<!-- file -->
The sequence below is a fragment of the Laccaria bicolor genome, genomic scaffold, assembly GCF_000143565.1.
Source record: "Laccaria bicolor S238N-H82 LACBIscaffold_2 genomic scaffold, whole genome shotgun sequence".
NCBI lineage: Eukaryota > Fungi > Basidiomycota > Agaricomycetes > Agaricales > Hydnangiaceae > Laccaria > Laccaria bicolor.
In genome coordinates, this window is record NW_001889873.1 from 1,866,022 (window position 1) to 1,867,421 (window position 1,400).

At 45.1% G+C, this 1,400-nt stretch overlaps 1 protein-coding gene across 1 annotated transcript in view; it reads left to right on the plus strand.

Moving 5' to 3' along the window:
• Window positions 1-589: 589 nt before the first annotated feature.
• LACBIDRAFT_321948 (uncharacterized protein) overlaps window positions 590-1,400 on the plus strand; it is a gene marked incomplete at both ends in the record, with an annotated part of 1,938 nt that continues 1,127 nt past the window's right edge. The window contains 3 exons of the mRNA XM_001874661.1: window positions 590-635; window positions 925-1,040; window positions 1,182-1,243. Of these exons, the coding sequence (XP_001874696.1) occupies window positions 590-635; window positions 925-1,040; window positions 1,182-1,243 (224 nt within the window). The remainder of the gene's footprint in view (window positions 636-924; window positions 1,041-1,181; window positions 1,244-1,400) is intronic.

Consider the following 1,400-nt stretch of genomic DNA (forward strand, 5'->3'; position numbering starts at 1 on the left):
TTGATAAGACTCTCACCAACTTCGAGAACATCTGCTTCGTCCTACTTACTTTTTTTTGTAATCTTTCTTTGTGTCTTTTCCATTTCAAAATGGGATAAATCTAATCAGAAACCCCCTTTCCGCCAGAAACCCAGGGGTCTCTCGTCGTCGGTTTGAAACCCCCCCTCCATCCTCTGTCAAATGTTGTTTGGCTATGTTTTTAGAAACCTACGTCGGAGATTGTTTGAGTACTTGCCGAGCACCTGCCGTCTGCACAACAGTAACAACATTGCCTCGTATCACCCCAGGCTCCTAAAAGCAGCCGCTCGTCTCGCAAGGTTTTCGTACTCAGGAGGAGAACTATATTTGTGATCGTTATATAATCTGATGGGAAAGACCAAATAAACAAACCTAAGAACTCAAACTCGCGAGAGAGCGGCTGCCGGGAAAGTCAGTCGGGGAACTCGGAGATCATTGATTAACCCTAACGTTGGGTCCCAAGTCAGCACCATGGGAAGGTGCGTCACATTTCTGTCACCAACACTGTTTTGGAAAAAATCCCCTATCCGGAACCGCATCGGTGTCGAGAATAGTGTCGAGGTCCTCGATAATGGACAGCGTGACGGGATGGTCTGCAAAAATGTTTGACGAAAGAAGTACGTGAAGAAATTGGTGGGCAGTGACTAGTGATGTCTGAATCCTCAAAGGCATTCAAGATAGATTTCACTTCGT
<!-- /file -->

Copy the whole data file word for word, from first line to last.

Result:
The sequence below is a fragment of the Laccaria bicolor genome, genomic scaffold, assembly GCF_000143565.1.
Source record: "Laccaria bicolor S238N-H82 LACBIscaffold_2 genomic scaffold, whole genome shotgun sequence".
NCBI lineage: Eukaryota > Fungi > Basidiomycota > Agaricomycetes > Agaricales > Hydnangiaceae > Laccaria > Laccaria bicolor.
In genome coordinates, this window is record NW_001889873.1 from 1,866,022 (window position 1) to 1,867,421 (window position 1,400).

At 45.1% G+C, this 1,400-nt stretch overlaps 1 protein-coding gene across 1 annotated transcript in view; it reads left to right on the plus strand.

Moving 5' to 3' along the window:
• Window positions 1-589: 589 nt before the first annotated feature.
• LACBIDRAFT_321948 (uncharacterized protein) overlaps window positions 590-1,400 on the plus strand; it is a gene marked incomplete at both ends in the record, with an annotated part of 1,938 nt that continues 1,127 nt past the window's right edge. The window contains 3 exons of the mRNA XM_001874661.1: window positions 590-635; window positions 925-1,040; window positions 1,182-1,243. Of these exons, the coding sequence (XP_001874696.1) occupies window positions 590-635; window positions 925-1,040; window positions 1,182-1,243 (224 nt within the window). The remainder of the gene's footprint in view (window positions 636-924; window positions 1,041-1,181; window positions 1,244-1,400) is intronic.

Consider the following 1,400-nt stretch of genomic DNA (forward strand, 5'->3'; position numbering starts at 1 on the left):
TTGATAAGACTCTCACCAACTTCGAGAACATCTGCTTCGTCCTACTTACTTTTTTTTGTAATCTTTCTTTGTGTCTTTTCCATTTCAAAATGGGATAAATCTAATCAGAAACCCCCTTTCCGCCAGAAACCCAGGGGTCTCTCGTCGTCGGTTTGAAACCCCCCCTCCATCCTCTGTCAAATGTTGTTTGGCTATGTTTTTAGAAACCTACGTCGGAGATTGTTTGAGTACTTGCCGAGCACCTGCCGTCTGCACAACAGTAACAACATTGCCTCGTATCACCCCAGGCTCCTAAAAGCAGCCGCTCGTCTCGCAAGGTTTTCGTACTCAGGAGGAGAACTATATTTGTGATCGTTATATAATCTGATGGGAAAGACCAAATAAACAAACCTAAGAACTCAAACTCGCGAGAGAGCGGCTGCCGGGAAAGTCAGTCGGGGAACTCGGAGATCATTGATTAACCCTAACGTTGGGTCCCAAGTCAGCACCATGGGAAGGTGCGTCACATTTCTGTCACCAACACTGTTTTGGAAAAAATCCCCTATCCGGAACCGCATCGGTGTCGAGAATAGTGTCGAGGTCCTCGATAATGGACAGCGTGACGGGATGGTCTGCAAAAATGTTTGACGAAAGAAGTACGTGAAGAAATTGGTGGGCAGTGACTAGTGATGTCTGAATCCTCAAAGGCATTCAAGATAGATTTCACTTCGT